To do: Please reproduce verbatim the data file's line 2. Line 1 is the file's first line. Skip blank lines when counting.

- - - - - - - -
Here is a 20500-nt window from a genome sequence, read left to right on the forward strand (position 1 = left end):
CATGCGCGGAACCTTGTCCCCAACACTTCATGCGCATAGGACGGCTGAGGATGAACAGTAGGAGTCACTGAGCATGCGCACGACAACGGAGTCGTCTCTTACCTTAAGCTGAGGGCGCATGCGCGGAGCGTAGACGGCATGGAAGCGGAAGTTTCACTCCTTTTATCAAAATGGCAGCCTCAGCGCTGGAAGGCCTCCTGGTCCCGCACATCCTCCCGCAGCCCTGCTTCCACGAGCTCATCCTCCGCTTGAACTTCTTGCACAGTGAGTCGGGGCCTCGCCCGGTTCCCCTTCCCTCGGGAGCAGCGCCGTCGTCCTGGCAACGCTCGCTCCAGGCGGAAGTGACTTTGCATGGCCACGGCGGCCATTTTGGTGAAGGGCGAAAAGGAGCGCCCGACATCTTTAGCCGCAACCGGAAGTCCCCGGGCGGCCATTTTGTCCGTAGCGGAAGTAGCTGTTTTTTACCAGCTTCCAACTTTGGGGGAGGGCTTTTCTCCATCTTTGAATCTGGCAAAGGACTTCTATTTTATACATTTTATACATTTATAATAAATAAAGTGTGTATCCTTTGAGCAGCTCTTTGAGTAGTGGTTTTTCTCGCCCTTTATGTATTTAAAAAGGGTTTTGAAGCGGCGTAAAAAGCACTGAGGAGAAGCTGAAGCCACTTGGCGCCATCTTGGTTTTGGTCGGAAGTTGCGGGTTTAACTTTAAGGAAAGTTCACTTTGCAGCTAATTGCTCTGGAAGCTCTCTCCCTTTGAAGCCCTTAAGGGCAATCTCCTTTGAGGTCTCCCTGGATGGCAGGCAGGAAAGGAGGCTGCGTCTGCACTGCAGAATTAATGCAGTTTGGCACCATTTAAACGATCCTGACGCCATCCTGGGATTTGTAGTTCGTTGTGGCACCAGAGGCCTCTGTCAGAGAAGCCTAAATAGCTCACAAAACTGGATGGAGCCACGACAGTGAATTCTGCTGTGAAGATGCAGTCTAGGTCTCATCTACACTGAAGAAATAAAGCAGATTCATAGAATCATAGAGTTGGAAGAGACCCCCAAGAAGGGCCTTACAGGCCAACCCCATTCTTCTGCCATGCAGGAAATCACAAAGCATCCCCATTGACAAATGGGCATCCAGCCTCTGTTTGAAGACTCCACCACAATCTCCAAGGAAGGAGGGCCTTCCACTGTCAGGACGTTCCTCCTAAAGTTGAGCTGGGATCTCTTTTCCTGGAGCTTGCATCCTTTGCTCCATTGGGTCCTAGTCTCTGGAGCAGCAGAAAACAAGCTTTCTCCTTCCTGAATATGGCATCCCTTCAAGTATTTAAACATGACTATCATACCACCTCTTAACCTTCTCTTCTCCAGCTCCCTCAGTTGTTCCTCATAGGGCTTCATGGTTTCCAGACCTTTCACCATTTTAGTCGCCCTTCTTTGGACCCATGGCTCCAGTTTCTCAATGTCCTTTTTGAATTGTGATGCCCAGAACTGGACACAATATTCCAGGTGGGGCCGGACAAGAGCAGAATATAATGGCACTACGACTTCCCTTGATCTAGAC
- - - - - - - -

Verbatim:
CATGCGCGGAACCTTGTCCCCAACACTTCATGCGCATAGGACGGCTGAGGATGAACAGTAGGAGTCACTGAGCATGCGCACGACAACGGAGTCGTCTCTTACCTTAAGCTGAGGGCGCATGCGCGGAGCGTAGACGGCATGGAAGCGGAAGTTTCACTCCTTTTATCAAAATGGCAGCCTCAGCGCTGGAAGGCCTCCTGGTCCCGCACATCCTCCCGCAGCCCTGCTTCCACGAGCTCATCCTCCGCTTGAACTTCTTGCACAGTGAGTCGGGGCCTCGCCCGGTTCCCCTTCCCTCGGGAGCAGCGCCGTCGTCCTGGCAACGCTCGCTCCAGGCGGAAGTGACTTTGCATGGCCACGGCGGCCATTTTGGTGAAGGGCGAAAAGGAGCGCCCGACATCTTTAGCCGCAACCGGAAGTCCCCGGGCGGCCATTTTGTCCGTAGCGGAAGTAGCTGTTTTTTACCAGCTTCCAACTTTGGGGGAGGGCTTTTCTCCATCTTTGAATCTGGCAAAGGACTTCTATTTTATACATTTTATACATTTATAATAAATAAAGTGTGTATCCTTTGAGCAGCTCTTTGAGTAGTGGTTTTTCTCGCCCTTTATGTATTTAAAAAGGGTTTTGAAGCGGCGTAAAAAGCACTGAGGAGAAGCTGAAGCCACTTGGCGCCATCTTGGTTTTGGTCGGAAGTTGCGGGTTTAACTTTAAGGAAAGTTCACTTTGCAGCTAATTGCTCTGGAAGCTCTCTCCCTTTGAAGCCCTTAAGGGCAATCTCCTTTGAGGTCTCCCTGGATGGCAGGCAGGAAAGGAGGCTGCGTCTGCACTGCAGAATTAATGCAGTTTGGCACCATTTAAACGATCCTGACGCCATCCTGGGATTTGTAGTTCGTTGTGGCACCAGAGGCCTCTGTCAGAGAAGCCTAAATAGCTCACAAAACTGGATGGAGCCACGACAGTGAATTCTGCTGTGAAGATGCAGTCTAGGTCTCATCTACACTGAAGAAATAAAGCAGATTCATAGAATCATAGAGTTGGAAGAGACCCCCAAGAAGGGCCTTACAGGCCAACCCCATTCTTCTGCCATGCAGGAAATCACAAAGCATCCCCATTGACAAATGGGCATCCAGCCTCTGTTTGAAGACTCCACCACAATCTCCAAGGAAGGAGGGCCTTCCACTGTCAGGACGTTCCTCCTAAAGTTGAGCTGGGATCTCTTTTCCTGGAGCTTGCATCCTTTGCTCCATTGGGTCCTAGTCTCTGGAGCAGCAGAAAACAAGCTTTCTCCTTCCTGAATATGGCATCCCTTCAAGTATTTAAACATGACTATCATACCACCTCTTAACCTTCTCTTCTCCAGCTCCCTCAGTTGTTCCTCATAGGGCTTCATGGTTTCCAGACCTTTCACCATTTTAGTCGCCCTTCTTTGGACCCATGGCTCCAGTTTCTCAATGTCCTTTTTGAATTGTGATGCCCAGAACTGGACACAATATTCCAGGTGGGGCCGGACAAGAGCAGAATATAATGGCACTACGACTTCCCTTGATCTAGAC